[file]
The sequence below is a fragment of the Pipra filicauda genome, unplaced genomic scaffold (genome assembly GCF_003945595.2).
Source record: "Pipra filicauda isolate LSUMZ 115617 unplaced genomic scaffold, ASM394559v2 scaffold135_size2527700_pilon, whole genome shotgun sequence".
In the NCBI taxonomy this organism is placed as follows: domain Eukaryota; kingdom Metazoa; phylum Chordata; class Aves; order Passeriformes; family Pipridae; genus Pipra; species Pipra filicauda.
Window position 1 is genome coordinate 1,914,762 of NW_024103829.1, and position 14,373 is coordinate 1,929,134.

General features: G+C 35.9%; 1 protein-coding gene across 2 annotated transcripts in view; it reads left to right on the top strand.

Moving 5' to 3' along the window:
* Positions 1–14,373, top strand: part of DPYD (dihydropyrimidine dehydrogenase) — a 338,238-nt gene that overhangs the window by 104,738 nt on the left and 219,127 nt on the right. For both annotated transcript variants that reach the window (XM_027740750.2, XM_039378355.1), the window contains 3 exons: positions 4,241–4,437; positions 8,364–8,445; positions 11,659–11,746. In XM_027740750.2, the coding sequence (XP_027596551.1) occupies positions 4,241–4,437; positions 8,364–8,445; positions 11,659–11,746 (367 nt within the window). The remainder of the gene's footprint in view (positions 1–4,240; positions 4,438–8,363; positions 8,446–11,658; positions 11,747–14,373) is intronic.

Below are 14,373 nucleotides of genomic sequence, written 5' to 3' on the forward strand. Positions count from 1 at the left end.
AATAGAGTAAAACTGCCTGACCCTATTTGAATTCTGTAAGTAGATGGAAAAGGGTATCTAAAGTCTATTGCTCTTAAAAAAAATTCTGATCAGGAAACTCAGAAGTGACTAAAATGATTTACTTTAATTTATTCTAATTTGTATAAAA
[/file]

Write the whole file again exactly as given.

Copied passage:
The sequence below is a fragment of the Pipra filicauda genome, unplaced genomic scaffold (genome assembly GCF_003945595.2).
Source record: "Pipra filicauda isolate LSUMZ 115617 unplaced genomic scaffold, ASM394559v2 scaffold135_size2527700_pilon, whole genome shotgun sequence".
In the NCBI taxonomy this organism is placed as follows: domain Eukaryota; kingdom Metazoa; phylum Chordata; class Aves; order Passeriformes; family Pipridae; genus Pipra; species Pipra filicauda.
Window position 1 is genome coordinate 1,914,762 of NW_024103829.1, and position 14,373 is coordinate 1,929,134.

General features: G+C 35.9%; 1 protein-coding gene across 2 annotated transcripts in view; it reads left to right on the top strand.

Moving 5' to 3' along the window:
* Positions 1–14,373, top strand: part of DPYD (dihydropyrimidine dehydrogenase) — a 338,238-nt gene that overhangs the window by 104,738 nt on the left and 219,127 nt on the right. For both annotated transcript variants that reach the window (XM_027740750.2, XM_039378355.1), the window contains 3 exons: positions 4,241–4,437; positions 8,364–8,445; positions 11,659–11,746. In XM_027740750.2, the coding sequence (XP_027596551.1) occupies positions 4,241–4,437; positions 8,364–8,445; positions 11,659–11,746 (367 nt within the window). The remainder of the gene's footprint in view (positions 1–4,240; positions 4,438–8,363; positions 8,446–11,658; positions 11,747–14,373) is intronic.

Below are 14,373 nucleotides of genomic sequence, written 5' to 3' on the forward strand. Positions count from 1 at the left end.
AATAGAGTAAAACTGCCTGACCCTATTTGAATTCTGTAAGTAGATGGAAAAGGGTATCTAAAGTCTATTGCTCTTAAAAAAAATTCTGATCAGGAAACTCAGAAGTGACTAAAATGATTTACTTTAATTTATTCTAATTTGTATAAAA